Page 947 - Week 03 - Thursday, 3 April 2008

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I would say, in conclusion, that I do understand the different motivations that people bring to this debate. I understand the difficult questions that we are grappling with here as a legislature. I do not think it is reasonable to simply write off one side of the argument or the other as being based on a particular way of thinking. I think there are a number of scientific and ethical questions at stake here. I think it is legitimate that we have a difference of opinion, which is why we are having a conscience vote on this issue.

I do think, though, the fundamental reason, the most important reason, for not going ahead with this is that the science has moved on and that we do not have to go down this very contentious ethical road because the way that stem cell therapy has advanced and will continue to advance is providing the same potential and greater potential than would be gained from therapeutic cloning. So for these reasons, I will not be supporting the bill.

MR GENTLEMAN (Brindabella) (12.29): My father suffered from Parkinson’s disease for more than 10 years before he passed away. I watched his condition degrade over that time, with, of course, the loss of control, firstly, over some of his bodily functions—the uncontrollable shaking—and then, in time, the loss of the ability to walk. Then, of course, towards the end was the loss of memory. It was the recent memory he lost first, then past memories and then, of course, he forgot his family.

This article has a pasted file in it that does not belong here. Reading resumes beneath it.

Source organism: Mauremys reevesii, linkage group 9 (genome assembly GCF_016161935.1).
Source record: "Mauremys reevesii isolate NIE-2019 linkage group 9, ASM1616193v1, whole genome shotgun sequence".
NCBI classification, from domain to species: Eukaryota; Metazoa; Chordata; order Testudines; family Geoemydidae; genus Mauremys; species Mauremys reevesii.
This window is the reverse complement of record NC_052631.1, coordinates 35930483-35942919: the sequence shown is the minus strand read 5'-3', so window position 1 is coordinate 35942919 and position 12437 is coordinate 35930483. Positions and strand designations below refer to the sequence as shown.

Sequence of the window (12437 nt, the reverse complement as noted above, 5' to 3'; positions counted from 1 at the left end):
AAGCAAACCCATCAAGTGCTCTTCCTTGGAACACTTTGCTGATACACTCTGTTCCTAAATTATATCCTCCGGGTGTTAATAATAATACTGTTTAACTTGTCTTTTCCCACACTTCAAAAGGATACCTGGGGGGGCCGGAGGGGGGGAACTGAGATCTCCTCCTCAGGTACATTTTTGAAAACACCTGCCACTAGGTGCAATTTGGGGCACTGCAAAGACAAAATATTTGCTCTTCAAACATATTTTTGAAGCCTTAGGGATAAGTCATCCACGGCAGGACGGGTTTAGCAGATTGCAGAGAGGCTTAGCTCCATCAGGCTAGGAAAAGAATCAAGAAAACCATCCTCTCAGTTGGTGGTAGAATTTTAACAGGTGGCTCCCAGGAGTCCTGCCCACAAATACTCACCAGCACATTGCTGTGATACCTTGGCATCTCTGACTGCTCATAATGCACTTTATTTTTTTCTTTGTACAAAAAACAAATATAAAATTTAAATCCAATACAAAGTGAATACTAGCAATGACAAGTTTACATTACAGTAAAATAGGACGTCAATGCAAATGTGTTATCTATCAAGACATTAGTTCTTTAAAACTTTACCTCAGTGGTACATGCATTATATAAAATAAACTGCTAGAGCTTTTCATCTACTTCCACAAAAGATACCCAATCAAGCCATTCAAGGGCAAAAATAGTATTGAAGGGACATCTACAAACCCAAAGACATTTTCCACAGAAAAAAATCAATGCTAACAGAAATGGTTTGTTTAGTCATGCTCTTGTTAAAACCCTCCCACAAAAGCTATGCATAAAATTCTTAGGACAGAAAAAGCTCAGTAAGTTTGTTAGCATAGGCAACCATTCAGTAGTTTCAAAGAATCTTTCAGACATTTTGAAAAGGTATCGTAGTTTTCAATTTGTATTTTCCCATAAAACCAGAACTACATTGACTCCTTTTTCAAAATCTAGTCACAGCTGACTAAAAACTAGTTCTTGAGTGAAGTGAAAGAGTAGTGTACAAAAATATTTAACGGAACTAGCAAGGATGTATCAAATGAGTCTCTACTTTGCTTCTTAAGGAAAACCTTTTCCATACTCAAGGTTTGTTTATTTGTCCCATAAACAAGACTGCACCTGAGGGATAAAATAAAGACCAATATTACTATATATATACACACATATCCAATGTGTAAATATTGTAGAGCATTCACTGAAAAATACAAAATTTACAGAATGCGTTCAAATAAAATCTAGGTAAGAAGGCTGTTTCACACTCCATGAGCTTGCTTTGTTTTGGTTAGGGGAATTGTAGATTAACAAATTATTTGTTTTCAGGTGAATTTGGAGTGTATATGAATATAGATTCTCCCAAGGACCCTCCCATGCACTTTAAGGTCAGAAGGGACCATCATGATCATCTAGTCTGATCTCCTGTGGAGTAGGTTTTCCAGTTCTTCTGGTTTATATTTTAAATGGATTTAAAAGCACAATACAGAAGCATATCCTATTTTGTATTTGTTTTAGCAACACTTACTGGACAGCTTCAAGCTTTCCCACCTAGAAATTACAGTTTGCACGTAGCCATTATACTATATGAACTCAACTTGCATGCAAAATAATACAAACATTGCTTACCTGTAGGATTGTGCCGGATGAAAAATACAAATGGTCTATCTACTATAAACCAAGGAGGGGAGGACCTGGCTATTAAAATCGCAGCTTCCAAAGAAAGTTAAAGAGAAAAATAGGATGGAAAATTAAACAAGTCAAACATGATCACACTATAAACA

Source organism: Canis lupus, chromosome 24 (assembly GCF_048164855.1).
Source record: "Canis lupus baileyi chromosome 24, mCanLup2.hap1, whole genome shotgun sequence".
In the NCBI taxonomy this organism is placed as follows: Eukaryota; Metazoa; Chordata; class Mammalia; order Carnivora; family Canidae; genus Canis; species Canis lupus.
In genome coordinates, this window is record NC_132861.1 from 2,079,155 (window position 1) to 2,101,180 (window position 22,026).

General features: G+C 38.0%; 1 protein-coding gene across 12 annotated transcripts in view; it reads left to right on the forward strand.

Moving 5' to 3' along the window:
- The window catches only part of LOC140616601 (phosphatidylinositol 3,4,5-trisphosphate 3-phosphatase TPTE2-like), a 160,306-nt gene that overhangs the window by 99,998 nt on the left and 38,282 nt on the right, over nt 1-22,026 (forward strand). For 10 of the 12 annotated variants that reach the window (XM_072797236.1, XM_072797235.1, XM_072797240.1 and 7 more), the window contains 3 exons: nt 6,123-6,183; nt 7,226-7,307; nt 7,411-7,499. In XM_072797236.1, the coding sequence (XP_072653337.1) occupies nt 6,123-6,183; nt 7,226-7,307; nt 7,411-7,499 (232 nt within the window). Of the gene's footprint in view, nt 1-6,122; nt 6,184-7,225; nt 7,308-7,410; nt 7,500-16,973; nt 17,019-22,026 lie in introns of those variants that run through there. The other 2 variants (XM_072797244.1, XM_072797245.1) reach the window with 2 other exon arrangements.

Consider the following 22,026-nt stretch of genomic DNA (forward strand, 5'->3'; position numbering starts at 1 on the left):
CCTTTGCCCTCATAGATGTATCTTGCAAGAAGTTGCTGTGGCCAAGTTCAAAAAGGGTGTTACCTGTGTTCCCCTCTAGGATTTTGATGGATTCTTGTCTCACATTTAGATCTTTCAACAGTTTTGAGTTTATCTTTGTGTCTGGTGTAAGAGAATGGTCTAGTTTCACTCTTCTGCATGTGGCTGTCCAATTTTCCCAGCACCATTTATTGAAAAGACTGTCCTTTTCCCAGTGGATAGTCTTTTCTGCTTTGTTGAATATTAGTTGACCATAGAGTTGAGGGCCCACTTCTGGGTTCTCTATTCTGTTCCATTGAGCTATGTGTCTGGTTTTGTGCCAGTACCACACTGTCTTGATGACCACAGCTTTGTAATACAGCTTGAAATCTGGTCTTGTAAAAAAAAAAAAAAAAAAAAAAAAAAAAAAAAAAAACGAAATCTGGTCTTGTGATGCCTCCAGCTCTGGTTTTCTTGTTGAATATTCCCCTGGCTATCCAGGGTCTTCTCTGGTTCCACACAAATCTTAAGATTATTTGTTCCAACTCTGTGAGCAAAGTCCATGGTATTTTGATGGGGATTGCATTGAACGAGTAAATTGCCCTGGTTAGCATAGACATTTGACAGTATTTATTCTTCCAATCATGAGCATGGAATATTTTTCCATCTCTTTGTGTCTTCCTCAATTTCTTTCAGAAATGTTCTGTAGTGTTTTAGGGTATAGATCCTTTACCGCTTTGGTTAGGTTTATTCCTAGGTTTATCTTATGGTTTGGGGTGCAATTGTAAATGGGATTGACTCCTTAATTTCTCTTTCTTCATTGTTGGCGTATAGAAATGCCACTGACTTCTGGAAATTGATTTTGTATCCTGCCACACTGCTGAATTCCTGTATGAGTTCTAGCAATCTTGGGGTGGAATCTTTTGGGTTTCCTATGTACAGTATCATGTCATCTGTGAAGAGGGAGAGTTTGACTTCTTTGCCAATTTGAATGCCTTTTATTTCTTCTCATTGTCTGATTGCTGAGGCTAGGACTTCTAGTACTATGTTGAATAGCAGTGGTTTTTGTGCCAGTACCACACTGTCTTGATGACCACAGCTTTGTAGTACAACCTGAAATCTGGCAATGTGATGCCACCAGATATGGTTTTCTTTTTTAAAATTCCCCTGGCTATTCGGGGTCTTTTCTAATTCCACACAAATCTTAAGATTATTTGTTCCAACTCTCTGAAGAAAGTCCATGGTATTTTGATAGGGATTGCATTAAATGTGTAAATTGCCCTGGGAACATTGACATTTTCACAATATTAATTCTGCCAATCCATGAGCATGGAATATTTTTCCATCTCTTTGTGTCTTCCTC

Earlier Mr Mulcahy suggested that no-one denies medical research is a good thing but this decision is an ethical decision. If, by passing this legislation, we have an opportunity to provide a cure for that disease, Parkinson’s, and others such as cancer, I believe that we are ethically bound to pass this legislation.

Debate interrupted in accordance with standing order 74 and the resumption of the debate made an order of the day for a later hour.

Sitting suspended from 12.30 to 2.30 pm.

Questions without notice


MR SESELJA: My question is to the Chief Minister. Chief Minister, yesterday your deputy said that she began planning to close schools on 30 November 2004. She claimed that you had toured Ginninderra high school around that time and that you had discussions with her soon after 30 November 2004. When did you decide that the government was going to break its pledge at the 2004 election not to close schools?

MR STANHOPE: We broke no such pledge.

MR SESELJA: Mr Speaker, I have a supplementary question. Given that it took you only six weeks to decide to break your promise, why has it taken you so long to come clean with the community?

MR STANHOPE: We broke no promise, Mr Speaker.

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